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Proposed Enhancement to UNIX

By john.a.wills ·
UNIX has 6 file types: b, c, d, f, p and l. None of these is as convenient for programming as the files used for program entry in IBM MVS, the late Prime 500 PrimOS, Unisys 2200, BS3 on TR440, etc. Let there therefore be a new file type, t for text, with firm line numbering, so that insertions and deletions not impede editing.
Let lp show the line numbers when such a file gets printed.
Let vi show the line numbers when such a file is addressed, and automatically create new line numbers when new lines get entered. There should also be some renumbering facility within vi, and perhaps also in a separate utility. Search in vi should be possible for a range of lines, so that a developer can investigate a single procedure or other unit of interest without being distracted by information about other parts of the file. It might also be nice to be able to list together lines from separate parts of a file without having to wade through the intermediate and surrounding text, say by writing something like 25;300,320.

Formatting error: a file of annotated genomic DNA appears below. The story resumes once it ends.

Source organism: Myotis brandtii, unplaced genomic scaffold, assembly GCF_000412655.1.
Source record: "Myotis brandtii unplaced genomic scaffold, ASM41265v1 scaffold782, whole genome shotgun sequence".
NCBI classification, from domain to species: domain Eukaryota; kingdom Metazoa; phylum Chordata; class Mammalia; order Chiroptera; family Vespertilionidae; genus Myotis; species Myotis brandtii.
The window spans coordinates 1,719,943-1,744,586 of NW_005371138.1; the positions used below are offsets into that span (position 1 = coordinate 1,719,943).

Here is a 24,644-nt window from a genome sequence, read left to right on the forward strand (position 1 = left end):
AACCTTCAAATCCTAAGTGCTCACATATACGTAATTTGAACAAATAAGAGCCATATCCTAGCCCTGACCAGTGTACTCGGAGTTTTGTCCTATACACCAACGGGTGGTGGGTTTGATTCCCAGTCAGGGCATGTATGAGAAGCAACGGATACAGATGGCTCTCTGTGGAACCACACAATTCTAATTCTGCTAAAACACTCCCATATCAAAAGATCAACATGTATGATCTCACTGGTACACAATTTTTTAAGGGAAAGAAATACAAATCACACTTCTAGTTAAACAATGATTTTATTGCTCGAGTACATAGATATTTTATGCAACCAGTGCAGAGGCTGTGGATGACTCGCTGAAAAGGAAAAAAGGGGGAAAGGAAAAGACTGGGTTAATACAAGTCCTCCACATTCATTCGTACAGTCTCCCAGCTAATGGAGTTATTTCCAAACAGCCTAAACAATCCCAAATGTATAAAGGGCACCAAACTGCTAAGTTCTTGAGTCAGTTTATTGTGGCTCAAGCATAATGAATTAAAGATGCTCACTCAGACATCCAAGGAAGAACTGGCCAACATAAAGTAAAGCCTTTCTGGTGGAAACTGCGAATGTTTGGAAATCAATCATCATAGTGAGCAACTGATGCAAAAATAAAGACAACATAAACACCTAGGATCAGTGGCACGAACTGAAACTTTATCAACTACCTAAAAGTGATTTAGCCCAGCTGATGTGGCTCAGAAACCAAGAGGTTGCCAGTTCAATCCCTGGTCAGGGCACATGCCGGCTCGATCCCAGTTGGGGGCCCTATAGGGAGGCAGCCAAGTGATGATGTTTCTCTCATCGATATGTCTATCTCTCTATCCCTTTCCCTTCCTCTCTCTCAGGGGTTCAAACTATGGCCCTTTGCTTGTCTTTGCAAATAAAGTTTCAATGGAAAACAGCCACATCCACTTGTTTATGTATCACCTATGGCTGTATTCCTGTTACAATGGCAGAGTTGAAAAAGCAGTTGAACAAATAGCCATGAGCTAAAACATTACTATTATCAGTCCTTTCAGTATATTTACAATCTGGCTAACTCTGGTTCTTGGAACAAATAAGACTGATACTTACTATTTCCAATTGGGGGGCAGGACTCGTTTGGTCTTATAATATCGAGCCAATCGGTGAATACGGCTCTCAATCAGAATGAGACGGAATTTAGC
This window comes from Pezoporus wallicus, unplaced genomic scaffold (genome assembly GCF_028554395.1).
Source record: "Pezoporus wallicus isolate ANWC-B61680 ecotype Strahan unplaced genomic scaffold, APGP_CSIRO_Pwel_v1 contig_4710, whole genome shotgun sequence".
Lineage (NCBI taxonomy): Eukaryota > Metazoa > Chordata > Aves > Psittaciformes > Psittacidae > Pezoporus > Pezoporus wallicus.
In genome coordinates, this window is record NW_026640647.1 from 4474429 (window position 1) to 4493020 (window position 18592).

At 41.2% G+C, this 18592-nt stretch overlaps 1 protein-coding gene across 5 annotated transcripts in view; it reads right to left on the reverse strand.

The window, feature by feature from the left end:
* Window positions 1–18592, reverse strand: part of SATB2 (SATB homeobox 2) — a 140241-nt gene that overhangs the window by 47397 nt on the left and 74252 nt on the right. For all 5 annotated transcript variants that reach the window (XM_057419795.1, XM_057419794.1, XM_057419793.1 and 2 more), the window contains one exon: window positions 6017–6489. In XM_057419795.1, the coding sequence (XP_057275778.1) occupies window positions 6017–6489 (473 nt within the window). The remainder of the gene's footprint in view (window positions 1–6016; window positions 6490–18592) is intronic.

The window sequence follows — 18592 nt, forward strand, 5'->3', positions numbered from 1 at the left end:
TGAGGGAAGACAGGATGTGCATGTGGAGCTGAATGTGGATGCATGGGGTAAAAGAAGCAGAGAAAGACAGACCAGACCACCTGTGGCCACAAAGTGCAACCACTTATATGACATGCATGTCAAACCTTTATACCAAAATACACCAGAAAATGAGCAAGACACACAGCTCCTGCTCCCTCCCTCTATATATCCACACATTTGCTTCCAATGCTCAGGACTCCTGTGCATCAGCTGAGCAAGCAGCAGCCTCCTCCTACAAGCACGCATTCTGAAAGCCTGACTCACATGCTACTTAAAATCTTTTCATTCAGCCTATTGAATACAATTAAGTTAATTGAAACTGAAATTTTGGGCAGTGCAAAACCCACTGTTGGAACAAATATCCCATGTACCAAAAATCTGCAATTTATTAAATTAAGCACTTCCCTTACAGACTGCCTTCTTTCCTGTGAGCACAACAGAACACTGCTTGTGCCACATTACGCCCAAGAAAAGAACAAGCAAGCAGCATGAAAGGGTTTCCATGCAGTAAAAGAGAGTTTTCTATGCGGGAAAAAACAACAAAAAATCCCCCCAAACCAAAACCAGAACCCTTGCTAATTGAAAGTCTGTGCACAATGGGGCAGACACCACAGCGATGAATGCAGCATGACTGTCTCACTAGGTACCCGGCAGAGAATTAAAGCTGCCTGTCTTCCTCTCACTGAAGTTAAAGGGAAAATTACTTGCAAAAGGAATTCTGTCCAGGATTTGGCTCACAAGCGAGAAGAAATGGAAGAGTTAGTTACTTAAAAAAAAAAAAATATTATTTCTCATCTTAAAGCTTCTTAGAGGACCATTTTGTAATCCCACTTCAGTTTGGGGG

Let compilers refer to these line numbers, and not those they themselves create, in error messages and listings; let compilers also use these line numbers for cross-reference listings.
Another enhancement would be a command compile, with as first parameter the source file and as second the language (other parameters would obviously be necessary). Compiler manufacturers would be encouraged to write their compilers so as to fit into this command, perhaps by making the compiler name some set expansion of the language name (in BS3, for instance, the name for Fortran was FTN and the name of the executable file containing the Fortran compiler was PS&FTNCOMP; something analogous would be specified for the UNIX command).

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